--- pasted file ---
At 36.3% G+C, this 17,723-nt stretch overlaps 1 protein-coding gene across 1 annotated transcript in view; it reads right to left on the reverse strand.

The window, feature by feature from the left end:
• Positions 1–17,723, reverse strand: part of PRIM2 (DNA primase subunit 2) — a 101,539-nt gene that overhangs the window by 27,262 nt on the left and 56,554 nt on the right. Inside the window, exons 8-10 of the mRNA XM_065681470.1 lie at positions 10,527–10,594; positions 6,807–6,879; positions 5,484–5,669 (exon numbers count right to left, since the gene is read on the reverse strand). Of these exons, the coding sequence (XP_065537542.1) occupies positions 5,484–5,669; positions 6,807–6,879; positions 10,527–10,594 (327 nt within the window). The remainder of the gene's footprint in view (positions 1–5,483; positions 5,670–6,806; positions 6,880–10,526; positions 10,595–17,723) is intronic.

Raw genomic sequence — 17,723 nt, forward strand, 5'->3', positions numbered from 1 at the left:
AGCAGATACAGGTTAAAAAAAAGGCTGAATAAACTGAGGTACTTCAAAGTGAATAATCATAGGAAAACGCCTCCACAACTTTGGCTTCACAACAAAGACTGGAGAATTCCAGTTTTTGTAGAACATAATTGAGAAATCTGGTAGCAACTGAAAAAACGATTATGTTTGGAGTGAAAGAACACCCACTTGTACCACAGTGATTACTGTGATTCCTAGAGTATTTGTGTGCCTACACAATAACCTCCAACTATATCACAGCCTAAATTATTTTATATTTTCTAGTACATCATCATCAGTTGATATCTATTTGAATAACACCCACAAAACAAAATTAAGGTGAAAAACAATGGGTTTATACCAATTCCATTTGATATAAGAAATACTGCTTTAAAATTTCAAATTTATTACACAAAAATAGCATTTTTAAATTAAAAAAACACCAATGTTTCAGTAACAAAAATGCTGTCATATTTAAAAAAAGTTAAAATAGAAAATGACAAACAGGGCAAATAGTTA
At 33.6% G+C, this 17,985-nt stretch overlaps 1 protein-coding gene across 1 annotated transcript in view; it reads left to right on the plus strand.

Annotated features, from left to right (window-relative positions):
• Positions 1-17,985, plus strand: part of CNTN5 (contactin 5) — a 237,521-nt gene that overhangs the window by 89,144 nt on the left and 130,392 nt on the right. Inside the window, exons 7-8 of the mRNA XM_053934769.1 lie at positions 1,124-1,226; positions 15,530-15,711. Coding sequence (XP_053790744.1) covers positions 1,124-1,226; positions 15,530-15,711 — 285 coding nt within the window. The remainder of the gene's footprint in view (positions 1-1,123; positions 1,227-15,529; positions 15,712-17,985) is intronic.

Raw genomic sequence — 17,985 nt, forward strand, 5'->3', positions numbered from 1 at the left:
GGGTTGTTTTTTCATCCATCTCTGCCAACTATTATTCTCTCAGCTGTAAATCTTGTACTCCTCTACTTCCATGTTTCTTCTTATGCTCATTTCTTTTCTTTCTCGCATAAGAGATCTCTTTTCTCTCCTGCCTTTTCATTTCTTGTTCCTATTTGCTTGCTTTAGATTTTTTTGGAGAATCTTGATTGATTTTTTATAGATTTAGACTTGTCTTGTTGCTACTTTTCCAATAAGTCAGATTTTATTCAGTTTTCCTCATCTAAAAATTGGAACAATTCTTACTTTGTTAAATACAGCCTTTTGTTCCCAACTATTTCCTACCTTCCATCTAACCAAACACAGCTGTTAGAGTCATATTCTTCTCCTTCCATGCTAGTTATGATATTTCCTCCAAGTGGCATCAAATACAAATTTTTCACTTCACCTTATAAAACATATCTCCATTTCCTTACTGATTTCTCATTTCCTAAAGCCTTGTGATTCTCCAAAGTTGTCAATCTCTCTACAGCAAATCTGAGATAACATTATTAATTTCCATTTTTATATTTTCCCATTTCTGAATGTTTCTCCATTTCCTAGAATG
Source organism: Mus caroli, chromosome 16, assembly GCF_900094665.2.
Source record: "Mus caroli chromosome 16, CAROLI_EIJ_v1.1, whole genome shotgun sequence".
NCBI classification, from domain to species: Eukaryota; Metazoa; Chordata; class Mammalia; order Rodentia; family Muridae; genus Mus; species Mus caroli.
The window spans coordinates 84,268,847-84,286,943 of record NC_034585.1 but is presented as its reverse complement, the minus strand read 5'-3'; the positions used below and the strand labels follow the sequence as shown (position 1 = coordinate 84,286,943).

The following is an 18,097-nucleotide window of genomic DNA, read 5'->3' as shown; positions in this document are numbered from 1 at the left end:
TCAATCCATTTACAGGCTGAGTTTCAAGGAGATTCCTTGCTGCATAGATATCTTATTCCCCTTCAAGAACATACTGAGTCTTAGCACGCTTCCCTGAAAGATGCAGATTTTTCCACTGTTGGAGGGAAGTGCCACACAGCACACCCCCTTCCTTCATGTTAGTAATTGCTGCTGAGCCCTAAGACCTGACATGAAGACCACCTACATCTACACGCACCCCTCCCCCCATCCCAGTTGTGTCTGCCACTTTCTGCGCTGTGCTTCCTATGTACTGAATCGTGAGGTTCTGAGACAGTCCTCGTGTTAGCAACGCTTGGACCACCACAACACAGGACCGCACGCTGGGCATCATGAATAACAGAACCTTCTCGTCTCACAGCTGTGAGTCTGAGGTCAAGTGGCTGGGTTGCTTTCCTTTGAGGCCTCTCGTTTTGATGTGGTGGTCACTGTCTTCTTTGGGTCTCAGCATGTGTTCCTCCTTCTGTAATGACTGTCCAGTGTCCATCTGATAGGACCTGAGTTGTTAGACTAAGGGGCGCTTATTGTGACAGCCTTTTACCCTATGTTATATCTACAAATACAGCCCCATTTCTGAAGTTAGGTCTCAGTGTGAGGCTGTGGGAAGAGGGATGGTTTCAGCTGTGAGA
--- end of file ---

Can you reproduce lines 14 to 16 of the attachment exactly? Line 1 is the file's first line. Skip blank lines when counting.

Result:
The window spans coordinates 84,268,847-84,286,943 of record NC_034585.1 but is presented as its reverse complement, the minus strand read 5'-3'; the positions used below and the strand labels follow the sequence as shown (position 1 = coordinate 84,286,943).

The following is an 18,097-nucleotide window of genomic DNA, read 5'->3' as shown; positions in this document are numbered from 1 at the left end:
TCAATCCATTTACAGGCTGAGTTTCAAGGAGATTCCTTGCTGCATAGATATCTTATTCCCCTTCAAGAACATACTGAGTCTTAGCACGCTTCCCTGAAAGATGCAGATTTTTCCACTGTTGGAGGGAAGTGCCACACAGCACACCCCCTTCCTTCATGTTAGTAATTGCTGCTGAGCCCTAAGACCTGACATGAAGACCACCTACATCTACACGCACCCCTCCCCCCATCCCAGTTGTGTCTGCCACTTTCTGCGCTGTGCTTCCTATGTACTGAATCGTGAGGTTCTGAGACAGTCCTCGTGTTAGCAACGCTTGGACCACCACAACACAGGACCGCACGCTGGGCATCATGAATAACAGAACCTTCTCGTCTCACAGCTGTGAGTCTGAGGTCAAGTGGCTGGGTTGCTTTCCTTTGAGGCCTCTCGTTTTGATGTGGTGGTCACTGTCTTCTTTGGGTCTCAGCATGTGTTCCTCCTTCTGTAATGACTGTCCAGTGTCCATCTGATAGGACCTGAGTTGTTAGACTAAGGGGCGCTTATTGTGACAGCCTTTTACCCTATGTTATATCTACAAATACAGCCCCATTTCTGAAGTTAGGTCTCAGTGTGAGGCTGTGGGAAGAGGGATGGTTTCAGCTGTGAGA